Plantar Fasciitis

Here’s What You Should Know About Plantar Fasciitis

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You’re geared up and ready for your morning run when you suddenly feel a stabbing pain on the heels of your feet with the pain intensifying each time you take a step. When that happens, take a close look. It may already be a sign of plantar fasciitis.

Studies have shown that plantar fasciitis is a common condition that may affect people of any age. However, people who are in the 40-60 age brackets are more commonly diagnosed with the disease. In fact, at some point in their lives, one in 10 people can develop this condition.

Understanding Plantar Fasciitis

Plantar fasciitis affects the soles of the feet or the plantar area. This is where the plantar fascia, a thick connective tissue that looks like a bowstring, is located. The plantar fascia connects your toes and your heel bones together. It is important to maintain proper gait, normal foot function, and dynamic foot movement. It also acts as a shock absorber as it supports the arch in your foot.

Plantar fasciitis develops when repetitive strain or actions are applied to the plantar fascia. For instance, excessive stretching of the feet can cause tension on the plantar fascia. This microtrauma to the structure, if repetitive, can result in the degeneration of the fibers in the area. When the tension intensifies, small tears are bound to develop, thereby causing pain, inflammation, and limited mobility.

What Are the Usual Signs and Symptoms of Plantar Fasciitis?

Runners and athletes are more prone to this condition as well as individuals who engage in activities that keep them on their feet. Pain and tenderness on the entire sole of the foot, particularly the heel, can be a symptom of plantar fasciitis. The pain usually intensifies when weight is applied to the affected foot. Heel spurs, or a bony presence on the heel bone, are actually deposits of Calcium that develop due to repeated tension and stress to the plantar fascia.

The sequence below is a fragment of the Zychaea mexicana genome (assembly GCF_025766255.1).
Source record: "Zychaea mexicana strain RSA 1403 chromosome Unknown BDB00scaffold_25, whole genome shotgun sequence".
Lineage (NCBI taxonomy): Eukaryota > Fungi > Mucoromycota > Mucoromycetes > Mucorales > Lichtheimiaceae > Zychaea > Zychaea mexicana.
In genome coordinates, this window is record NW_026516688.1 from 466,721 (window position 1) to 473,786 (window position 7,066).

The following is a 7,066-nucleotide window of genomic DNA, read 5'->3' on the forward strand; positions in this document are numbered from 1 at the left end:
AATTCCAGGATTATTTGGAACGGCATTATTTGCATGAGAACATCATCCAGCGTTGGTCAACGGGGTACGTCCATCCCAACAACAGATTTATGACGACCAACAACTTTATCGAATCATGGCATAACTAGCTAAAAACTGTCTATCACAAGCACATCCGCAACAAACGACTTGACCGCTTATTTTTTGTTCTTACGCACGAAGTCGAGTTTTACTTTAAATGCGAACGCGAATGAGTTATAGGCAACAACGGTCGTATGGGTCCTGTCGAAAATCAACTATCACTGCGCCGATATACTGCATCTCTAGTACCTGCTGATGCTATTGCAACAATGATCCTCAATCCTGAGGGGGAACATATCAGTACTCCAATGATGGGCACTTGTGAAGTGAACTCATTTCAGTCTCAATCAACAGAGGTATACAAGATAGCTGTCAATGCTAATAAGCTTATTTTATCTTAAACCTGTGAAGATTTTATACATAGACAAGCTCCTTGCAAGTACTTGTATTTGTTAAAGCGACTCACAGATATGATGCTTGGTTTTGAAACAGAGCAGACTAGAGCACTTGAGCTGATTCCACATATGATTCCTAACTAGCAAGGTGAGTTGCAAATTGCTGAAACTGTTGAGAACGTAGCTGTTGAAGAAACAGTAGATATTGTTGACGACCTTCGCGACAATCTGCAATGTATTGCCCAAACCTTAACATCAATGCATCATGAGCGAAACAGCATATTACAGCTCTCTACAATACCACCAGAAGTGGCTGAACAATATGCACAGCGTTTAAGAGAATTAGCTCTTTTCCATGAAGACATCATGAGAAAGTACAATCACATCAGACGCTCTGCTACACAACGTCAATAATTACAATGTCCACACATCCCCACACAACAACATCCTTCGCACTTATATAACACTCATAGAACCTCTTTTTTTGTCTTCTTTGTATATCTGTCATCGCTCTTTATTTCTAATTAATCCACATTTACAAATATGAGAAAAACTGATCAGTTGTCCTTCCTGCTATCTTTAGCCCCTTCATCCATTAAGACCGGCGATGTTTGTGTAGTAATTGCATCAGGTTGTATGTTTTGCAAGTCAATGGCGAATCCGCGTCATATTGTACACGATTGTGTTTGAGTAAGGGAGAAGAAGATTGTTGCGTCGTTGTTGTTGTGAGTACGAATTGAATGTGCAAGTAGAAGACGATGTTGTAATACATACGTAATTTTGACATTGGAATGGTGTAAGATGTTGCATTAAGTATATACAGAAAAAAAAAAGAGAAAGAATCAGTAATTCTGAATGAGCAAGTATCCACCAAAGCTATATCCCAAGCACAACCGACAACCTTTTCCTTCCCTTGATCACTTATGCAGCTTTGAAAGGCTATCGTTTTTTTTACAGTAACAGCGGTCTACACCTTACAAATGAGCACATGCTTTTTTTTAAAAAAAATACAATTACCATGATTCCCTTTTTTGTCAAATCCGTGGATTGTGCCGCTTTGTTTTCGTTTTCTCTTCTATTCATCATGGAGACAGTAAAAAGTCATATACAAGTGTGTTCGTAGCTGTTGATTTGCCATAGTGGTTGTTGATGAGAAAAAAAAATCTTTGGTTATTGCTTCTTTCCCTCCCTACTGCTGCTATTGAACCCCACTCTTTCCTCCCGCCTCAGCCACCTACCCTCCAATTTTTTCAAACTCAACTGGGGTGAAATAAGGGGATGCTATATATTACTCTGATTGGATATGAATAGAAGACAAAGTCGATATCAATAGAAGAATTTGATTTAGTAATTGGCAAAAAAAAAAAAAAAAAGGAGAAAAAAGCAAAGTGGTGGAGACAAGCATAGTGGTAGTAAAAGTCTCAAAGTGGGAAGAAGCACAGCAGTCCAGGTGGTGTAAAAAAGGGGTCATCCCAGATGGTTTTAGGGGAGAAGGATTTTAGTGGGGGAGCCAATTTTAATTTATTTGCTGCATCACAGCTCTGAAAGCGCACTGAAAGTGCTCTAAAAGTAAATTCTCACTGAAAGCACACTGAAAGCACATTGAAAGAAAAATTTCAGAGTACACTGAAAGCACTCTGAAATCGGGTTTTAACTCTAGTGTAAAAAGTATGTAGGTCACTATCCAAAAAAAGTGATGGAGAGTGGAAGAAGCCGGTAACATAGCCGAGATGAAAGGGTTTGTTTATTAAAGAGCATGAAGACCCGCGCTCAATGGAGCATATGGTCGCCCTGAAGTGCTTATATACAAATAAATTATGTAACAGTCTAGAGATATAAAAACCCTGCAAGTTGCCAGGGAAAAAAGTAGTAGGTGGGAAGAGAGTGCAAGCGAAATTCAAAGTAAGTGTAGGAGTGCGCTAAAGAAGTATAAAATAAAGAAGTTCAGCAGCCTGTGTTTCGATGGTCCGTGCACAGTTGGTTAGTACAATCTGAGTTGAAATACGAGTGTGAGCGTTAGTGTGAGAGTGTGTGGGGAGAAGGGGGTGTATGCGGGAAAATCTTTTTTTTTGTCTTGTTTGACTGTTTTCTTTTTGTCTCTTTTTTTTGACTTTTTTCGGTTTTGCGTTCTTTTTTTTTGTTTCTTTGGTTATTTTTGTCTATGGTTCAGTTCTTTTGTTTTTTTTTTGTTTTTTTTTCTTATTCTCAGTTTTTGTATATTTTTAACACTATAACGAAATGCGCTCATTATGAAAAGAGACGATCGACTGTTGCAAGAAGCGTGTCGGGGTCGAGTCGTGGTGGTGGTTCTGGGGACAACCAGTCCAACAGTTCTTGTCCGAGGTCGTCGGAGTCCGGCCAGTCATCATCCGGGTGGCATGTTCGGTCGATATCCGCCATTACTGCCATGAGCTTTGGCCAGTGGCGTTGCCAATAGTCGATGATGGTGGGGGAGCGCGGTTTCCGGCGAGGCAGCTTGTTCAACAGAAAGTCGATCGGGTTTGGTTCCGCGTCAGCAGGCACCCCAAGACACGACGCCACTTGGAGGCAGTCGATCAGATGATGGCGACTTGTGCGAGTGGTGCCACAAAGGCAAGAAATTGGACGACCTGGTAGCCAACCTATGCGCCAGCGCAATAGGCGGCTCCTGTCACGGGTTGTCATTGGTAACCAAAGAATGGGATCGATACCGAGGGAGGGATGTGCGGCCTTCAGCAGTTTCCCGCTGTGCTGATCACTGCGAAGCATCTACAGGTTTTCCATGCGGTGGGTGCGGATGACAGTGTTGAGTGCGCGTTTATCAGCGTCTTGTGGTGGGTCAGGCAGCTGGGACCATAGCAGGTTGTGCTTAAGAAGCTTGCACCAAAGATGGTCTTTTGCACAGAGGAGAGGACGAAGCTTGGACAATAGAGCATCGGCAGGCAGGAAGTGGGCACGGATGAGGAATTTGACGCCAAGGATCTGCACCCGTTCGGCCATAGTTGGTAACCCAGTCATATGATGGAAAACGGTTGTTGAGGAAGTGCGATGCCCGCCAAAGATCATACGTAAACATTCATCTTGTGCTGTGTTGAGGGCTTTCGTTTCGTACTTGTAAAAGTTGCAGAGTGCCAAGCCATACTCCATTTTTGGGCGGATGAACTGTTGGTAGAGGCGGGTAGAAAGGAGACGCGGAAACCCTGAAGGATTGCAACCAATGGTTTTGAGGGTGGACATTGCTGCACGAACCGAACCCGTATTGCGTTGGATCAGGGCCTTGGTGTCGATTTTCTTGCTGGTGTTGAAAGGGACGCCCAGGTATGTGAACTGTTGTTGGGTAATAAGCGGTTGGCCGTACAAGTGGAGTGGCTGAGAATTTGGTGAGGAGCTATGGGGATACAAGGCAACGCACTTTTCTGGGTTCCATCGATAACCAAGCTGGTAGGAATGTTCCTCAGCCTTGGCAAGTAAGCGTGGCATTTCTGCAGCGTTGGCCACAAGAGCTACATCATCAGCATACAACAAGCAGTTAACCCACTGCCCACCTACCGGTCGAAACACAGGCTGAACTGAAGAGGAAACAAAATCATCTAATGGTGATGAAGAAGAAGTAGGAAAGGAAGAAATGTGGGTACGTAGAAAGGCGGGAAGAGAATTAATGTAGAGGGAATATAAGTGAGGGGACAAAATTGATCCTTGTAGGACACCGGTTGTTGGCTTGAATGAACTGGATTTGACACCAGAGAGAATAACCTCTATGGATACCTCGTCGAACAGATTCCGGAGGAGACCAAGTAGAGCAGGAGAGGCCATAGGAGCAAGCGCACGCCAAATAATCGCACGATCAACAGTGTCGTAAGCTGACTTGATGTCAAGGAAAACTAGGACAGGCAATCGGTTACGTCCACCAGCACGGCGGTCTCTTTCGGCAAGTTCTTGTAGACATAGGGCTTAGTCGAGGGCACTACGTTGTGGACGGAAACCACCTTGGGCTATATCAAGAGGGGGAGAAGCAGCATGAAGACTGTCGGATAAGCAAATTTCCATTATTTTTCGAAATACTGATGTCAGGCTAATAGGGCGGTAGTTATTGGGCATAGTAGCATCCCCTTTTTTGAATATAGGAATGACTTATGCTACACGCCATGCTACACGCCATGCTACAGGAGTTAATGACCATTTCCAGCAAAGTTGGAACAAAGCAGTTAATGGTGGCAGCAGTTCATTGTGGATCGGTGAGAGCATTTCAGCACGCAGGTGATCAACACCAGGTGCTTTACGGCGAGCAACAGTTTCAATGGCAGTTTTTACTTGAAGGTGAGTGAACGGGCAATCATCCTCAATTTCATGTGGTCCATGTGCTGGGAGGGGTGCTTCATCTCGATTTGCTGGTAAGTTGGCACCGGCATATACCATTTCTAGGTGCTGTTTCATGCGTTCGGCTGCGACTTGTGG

This condition can make performing physical activities involving the feet difficult. You can start feeling stiffness and sensitivity in your foot especially upon waking up in the morning, rising up from a sitting position, standing on your feet for long periods, or getting out of your vehicle. You might also have a hard time walking barefoot especially on hard surfaces. There’s also a chance your foot might swell and feel warm and tender due to plantar fasciitis.

Factors That Heighten the Risk of Plantar Fasciitis

  • Poor foot mechanics. Additional stress can be applied to the plantar fascia when your weight isn’t properly distributed especially when you’re in a standing position. Being flat-footed, having an uncharacteristic walking pattern, or having a high arch can have bearings on the way weight is distributed to your feet.
  • As mentioned earlier, middle-aged individuals aged 40-60 are more prone to plantar fasciitis, although studies also show that the prevalence rate is equal among men and women.
  • Occupation or job. Your job might be keeping you up on your feet, literally, most of the time. If you spend hours standing on your feet on hard surfaces at work, you can be inflicting damage on your plantar fascia.
  • Being overweight. When you’re overweight, you tend to put extra stress on your feet; thus, excess stress is eventually applied to the plantar fascia, too.
  • Some types of exercises. Sports, activities, and exercises that place too much stress on your heel such as running, jumping and dancing can make you more susceptible to plantar fasciitis.

Is it Time to See a Doctor?

You have to consult your doctor when the pain on your heel is already too intense to ignore. More often than not, imaging tests are performed to make sure that the pain isn’t caused by other foot problems. Depending on the severity, your doctor may opt to give you treatment or recommend you to another doctor who specializes in foot disorders.

Managing the Plantar Fasciitis at Home

You can manage the pain caused by plantar fasciitis at home using natural remedies with ingredients you’d normally find in your kitchen. For instance, you can make it a habit to soak your feet in a quart of water mixed with a tablespoon of Epsom salts. If you have mustard oil in your kitchen, warm some of it, apply on your ankles and heels, and massage in a circular motion for about 15 minutes. Do this in the affected area at least two to three times every day.

If the pain becomes too much and already interferes with your daily activities, you can also wear plantar fasciitis braces that are specifically designed to help eliminate heel pain and provide some comfort and symptomatic relief.

With some lifestyle changes like losing or managing your weight, choosing better shoes, and doing regular stretching exercises, you can relieve yourself of the pain caused by plantar fasciitis.

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